Graham Clews catches up with Neil Black, performance director at UK Athletics.
Neil Black has seen the future of elite sports physiotherapy and it’s thrilling. It’s so exciting in fact, that he can barely hide his exuberance.
His excitement is understandable because as performance director for UK Athletics, his remit is to take athletes known only to track and field aficionados and turn them into household names by ensuring they win medals – ideally gold ones – at major championships.
And in the two years since his appointment he’s done that in spades, with the GB athletics team securing more medals at this summer’s European Championships than ever.
Having qualified in 1981, Mr Black has been there from the very early days of elite sports physiotherapy to witness, and partly mould, its extraordinary development.
‘When I think about physiotherapy and sport in the mid-80s, the commonest thing would be for someone to suggest an athlete has an ultrasound, do some simple exercises and put an ice pack on it,’ he says. ‘Now, it’s a different world. The knowledge and the way it’s applied, the team of people involved and the way they interact and work together. It’s unrecognisable.’
Mr Black’s enthusiasm was fired when as a promising middle distance runner in north east England he was treated by physiotherapist Norman Anderson. ‘An amazing guy who loved his job’, Mr Black says of the man who was seen as something of a guru figure for famous local athletes such as Brendan Foster and Jonathan Edwards.
He decided there and then that he wanted to be a physio, but after qualifying from what was then Newcastle Polytechnic he deliberately steered clear of an ‘easy’ route into sports physio, instead focusing on disabled patients after competing his NHS rotations.
But eventually his prowess as a runner brought him to the attention of an innovative sports injury clinic opening in Newcastle, and he never looked back. He moved into private practice and developed a reputation for treating sportspeople, and ‘got more and more interested in the systems that were supporting Olympic athletes’.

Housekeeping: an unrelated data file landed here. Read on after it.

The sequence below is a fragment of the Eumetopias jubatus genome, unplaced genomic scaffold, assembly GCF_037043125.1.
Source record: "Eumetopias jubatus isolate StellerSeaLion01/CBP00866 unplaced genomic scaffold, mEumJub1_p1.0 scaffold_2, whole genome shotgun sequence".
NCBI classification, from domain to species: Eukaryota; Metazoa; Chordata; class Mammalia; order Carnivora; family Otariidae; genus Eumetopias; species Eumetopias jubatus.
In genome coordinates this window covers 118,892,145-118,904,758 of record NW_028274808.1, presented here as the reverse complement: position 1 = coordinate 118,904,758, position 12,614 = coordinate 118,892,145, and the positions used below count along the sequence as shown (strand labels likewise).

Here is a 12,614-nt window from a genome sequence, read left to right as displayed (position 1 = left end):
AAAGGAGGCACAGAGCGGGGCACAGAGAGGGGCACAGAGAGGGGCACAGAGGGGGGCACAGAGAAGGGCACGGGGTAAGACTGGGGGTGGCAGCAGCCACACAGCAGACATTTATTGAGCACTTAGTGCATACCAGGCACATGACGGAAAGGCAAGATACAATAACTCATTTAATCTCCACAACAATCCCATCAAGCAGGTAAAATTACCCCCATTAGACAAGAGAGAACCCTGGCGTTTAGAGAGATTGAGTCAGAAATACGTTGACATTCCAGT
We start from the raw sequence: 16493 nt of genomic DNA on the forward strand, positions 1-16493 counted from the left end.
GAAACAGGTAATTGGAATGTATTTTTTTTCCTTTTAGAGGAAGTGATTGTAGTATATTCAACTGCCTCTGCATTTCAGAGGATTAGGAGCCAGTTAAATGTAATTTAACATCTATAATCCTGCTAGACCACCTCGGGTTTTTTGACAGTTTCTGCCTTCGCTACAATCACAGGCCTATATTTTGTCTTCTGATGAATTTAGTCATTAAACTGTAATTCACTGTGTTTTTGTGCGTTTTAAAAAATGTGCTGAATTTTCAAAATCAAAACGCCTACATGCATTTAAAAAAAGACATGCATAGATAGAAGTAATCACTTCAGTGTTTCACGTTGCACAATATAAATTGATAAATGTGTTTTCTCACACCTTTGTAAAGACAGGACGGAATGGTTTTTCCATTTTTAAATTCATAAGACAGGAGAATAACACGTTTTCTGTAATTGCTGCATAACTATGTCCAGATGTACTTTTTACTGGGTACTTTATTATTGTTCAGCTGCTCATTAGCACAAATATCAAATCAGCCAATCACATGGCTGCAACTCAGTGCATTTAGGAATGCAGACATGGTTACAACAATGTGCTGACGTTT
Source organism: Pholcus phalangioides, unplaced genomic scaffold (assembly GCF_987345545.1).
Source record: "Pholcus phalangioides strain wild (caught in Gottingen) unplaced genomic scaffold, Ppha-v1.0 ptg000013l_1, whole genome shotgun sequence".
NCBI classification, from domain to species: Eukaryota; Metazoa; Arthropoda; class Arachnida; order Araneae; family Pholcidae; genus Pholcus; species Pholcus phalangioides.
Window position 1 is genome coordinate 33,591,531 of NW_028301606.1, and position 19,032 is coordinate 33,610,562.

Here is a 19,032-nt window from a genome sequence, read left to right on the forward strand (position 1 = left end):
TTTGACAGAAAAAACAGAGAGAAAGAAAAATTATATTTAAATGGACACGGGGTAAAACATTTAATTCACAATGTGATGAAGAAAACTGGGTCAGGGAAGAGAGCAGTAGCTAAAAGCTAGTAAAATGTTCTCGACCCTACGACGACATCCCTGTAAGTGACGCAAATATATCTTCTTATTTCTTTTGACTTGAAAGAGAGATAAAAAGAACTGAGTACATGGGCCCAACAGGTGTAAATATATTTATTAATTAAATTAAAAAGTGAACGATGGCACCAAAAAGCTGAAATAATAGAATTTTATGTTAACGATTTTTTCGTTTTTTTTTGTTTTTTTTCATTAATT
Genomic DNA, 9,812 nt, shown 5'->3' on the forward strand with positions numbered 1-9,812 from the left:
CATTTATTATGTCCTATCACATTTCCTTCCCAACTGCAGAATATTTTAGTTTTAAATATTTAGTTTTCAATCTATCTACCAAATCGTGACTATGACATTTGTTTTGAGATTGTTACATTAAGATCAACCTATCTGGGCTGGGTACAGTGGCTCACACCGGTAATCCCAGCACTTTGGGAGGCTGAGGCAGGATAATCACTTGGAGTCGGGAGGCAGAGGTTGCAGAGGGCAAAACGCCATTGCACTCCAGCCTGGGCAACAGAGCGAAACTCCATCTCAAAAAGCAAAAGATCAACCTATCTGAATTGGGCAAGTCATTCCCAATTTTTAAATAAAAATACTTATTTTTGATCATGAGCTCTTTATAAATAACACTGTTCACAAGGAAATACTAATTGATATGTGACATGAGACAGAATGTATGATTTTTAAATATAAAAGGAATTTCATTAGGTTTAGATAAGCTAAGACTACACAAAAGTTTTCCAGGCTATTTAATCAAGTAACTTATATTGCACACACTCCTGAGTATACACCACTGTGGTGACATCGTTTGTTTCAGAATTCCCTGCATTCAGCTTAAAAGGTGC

Road to success
Mr Black was appointed national lead physiotherapist at the English Institute of Sport, and became chief physio for Loughborough-based UK Athletics in 2004.
He became sports medicine and science lead in 2007.
During this time he worked closely with head coaches supporting them in their performance decisions, and over time he helped to draw up the multidisciplinary model for producing incredible athletic performance.
The UK elite athletics world now doesn’t really refer specifically to physiotherapists, talking instead of physical therapists. It is, he says, one of the first sports to look at skill sets rather than rigid areas of expertise.
The aim is to cluster this knowledge, experience, and technical know-how around the athletes, with coaches and therapists introducing a series of small inputs designed to get the very best out of training sessions.
‘Take this morning here at Loughborough’, he says.
‘We probably had 15 athletes, six or seven physical therapists, 10 coaches, two biomechanics, and a sports psychologist dropping in and out.
‘It’s a very productive way of working, although it is very expensive, but we are in the business of winning medals and competing with other countries that will be putting in their own resources’, he says.
The National Lottery has helped, funding much of the work, which allows the creation of small, bespoke teams to support athletes including Olympic champions Mo Farah, Jessica Ennis and Greg Rutherford.
Timing is everything
And it’s not just during training sessions that this attention to detail applies. The GB athletic teams are becoming ‘experts in recovery’. At the European championships, the GB team was the only one to use whole-body cryotherapy, as well as heated clothes to keep athletes warm prior to competing, while support staff brought drinks to athletes giving interviews in the media ‘mixed zone’ to ensure they began to recover straight after competing.
‘The real critical thing is understanding the timing and order of importance of this bespoke support, and that’s something I’ve learned from physiotherapy’ says Mr Black.
‘You can know what to do but if you don’t get the right application in the right order and with precision, it’s no good.’
This approach to elite sport is a constant struggle for improvement, and what a rate it’s evolving at. ‘Sports medicine is so juvenile it is untrue, and one of our strengths is that while we are pretty pleased with what we have done so far we know we are really only at the beginning,’ says Mr Black.
‘Physiotherapy will be a critical part of that – and I am a huge supporter of physiotherapy – but I’d like it to be confident enough to say it is only part of physical therapy supporting sports performance.’ He urges young physios wanting to enter this world to keep their minds open and be prepared for a seat-of-the-pants ride in an area of the profession that is changing almost week-by-week. ‘They need to understand that we are part of a team and realise that their role at any one moment in terms of what they do or say might be the most important thing in the care of that athlete, but two minutes later their role is say and do nothing,’ says Mr Black. fl
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